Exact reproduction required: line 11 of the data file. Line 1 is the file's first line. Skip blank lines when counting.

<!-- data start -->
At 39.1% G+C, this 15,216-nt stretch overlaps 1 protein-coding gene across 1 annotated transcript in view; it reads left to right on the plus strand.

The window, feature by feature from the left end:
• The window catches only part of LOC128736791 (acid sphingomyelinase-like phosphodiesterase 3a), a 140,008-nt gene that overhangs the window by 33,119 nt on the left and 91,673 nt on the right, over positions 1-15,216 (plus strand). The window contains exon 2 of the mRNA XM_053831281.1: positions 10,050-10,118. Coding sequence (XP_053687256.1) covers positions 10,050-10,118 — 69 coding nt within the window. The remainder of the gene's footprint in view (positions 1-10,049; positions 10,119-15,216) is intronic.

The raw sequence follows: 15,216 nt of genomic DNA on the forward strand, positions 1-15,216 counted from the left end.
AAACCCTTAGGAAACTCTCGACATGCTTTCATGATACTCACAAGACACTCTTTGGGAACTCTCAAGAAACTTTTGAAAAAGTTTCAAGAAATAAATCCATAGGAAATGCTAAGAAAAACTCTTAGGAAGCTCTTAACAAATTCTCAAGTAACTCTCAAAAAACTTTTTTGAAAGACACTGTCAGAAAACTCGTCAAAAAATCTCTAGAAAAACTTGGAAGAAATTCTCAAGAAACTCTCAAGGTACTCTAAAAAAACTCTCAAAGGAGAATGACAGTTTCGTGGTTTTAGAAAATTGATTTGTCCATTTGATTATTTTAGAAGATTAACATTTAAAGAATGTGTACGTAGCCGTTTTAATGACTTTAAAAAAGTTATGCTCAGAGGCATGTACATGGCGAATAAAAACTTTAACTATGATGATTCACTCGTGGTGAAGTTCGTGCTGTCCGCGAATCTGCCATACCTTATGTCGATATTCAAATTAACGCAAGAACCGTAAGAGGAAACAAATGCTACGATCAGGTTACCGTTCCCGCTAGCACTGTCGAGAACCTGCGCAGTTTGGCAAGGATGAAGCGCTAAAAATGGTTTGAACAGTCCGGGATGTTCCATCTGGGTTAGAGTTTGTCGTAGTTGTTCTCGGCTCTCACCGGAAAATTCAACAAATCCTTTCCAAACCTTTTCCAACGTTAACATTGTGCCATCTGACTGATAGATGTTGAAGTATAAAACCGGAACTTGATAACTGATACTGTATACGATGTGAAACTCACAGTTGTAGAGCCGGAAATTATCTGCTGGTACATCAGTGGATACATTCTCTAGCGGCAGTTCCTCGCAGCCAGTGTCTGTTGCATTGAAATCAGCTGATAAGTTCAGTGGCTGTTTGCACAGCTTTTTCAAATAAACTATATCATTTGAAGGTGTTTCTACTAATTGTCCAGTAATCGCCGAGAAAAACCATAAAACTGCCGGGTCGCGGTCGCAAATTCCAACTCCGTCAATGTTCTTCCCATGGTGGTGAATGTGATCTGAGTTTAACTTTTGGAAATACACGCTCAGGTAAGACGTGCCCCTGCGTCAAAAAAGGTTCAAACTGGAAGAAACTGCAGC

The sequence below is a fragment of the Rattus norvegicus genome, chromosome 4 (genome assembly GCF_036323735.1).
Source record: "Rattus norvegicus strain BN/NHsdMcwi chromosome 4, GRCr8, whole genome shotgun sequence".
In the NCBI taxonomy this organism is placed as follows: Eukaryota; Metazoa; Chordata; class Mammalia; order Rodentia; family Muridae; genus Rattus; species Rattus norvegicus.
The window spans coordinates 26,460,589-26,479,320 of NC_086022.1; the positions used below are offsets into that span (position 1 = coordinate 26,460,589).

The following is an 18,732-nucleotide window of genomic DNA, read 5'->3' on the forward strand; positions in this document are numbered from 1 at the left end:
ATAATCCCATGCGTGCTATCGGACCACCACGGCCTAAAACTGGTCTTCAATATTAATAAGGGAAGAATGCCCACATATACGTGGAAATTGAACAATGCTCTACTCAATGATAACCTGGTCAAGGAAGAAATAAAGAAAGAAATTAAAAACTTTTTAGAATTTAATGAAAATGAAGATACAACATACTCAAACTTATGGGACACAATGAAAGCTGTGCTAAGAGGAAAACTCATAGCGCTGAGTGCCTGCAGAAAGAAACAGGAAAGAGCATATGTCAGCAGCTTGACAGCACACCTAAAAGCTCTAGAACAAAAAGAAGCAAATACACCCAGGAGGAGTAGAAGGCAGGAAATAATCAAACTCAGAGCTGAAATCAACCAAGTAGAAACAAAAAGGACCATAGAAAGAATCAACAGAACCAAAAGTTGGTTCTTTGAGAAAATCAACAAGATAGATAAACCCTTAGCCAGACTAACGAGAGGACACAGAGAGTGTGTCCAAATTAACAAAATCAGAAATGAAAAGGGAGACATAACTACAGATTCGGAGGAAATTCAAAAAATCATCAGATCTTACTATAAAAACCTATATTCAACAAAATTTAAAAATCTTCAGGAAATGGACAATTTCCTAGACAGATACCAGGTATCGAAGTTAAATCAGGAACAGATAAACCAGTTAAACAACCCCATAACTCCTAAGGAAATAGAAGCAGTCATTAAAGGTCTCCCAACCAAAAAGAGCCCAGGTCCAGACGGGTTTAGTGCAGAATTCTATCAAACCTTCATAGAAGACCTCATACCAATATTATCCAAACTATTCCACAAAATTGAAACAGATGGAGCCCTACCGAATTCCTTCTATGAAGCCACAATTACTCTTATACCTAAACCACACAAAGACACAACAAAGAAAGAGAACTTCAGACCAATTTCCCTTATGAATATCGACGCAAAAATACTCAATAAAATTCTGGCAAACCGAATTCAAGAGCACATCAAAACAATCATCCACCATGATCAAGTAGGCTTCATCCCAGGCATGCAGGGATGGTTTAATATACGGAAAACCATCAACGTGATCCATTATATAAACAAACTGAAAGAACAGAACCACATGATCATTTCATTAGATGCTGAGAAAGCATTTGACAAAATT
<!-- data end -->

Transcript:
ATAATCCCATGCGTGCTATCGGACCACCACGGCCTAAAACTGGTCTTCAATATTAATAAGGGAAGAATGCCCACATATACGTGGAAATTGAACAATGCTCTACTCAATGATAACCTGGTCAAGGAAGAAATAAAGAAAGAAATTAAAAACTTTTTAGAATTTAATGAAAATGAAGATACAACATACTCAAACTTATGGGACACAATGAAAGCTGTGCTAAGAGGAAAACTCATAGCGCTGAGTGCCTGCAGAAAGAAACAGGAAAGAGCATATGTCAGCAGCTTGACAGCACACCTAAAAGCTCTAGAACAAAAAGAAGCAAATACACCCAGGAGGAGTAGAAGGCAGGAAATAATCAAACTCAGAGCTGAAATCAACCAAGTAGAAACAAAAAGGACCATAGAAAGAATCAACAGAACCAAAAGTTGGTTCTTTGAGAAAATCAACAAGATAGATAAACCCTTAGCCAGACTAACGAGAGGACACAGAGAGTGTGTCCAAATTAACAAAATCAGAAATGAAAAGGGAGACATAACTACAGATTCGGAGGAAATTCAAAAAATCATCAGATCTTACTATAAAAACCTATATTCAACAAAATTTAAAAATCTTCAGGAAATGGACAATTTCCTAGACAGATACCAGGTATCGAAGTTAAATCAGGAACAGATAAACCAGTTAAACAACCCCATAACTCCTAAGGAAATAGAAGCAGTCATTAAAGGTCTCCCAACCAAAAAGAGCCCAGGTCCAGACGGGTTTAGTGCAGAATTCTATCAAACCTTCATAGAAGACCTCATACCAATATTATCCAAACTATTCCACAAAATTGAAACAGATGGAGCCCTACCGAATTCCTTCTATGAAGCCACAATTACTCTTATACCTAAACCACACAAAGACACAACAAAGAAAGAGAACTTCAGACCAATTTCCCTTATGAATATCGACGCAAAAATACTCAATAAAATTCTGGCAAACCGAATTCAAGAGCACATCAAAACAATCATCCACCATGATCAAGTAGGCTTCATCCCAGGCATGCAGGGATGGTTTAATATACGGAAAACCATCAACGTGATCCATTATATAAACAAACTGAAAGAACAGAACCACATGATCATTTCATTAGATGCTGAGAAAGCATTTGACAAAATT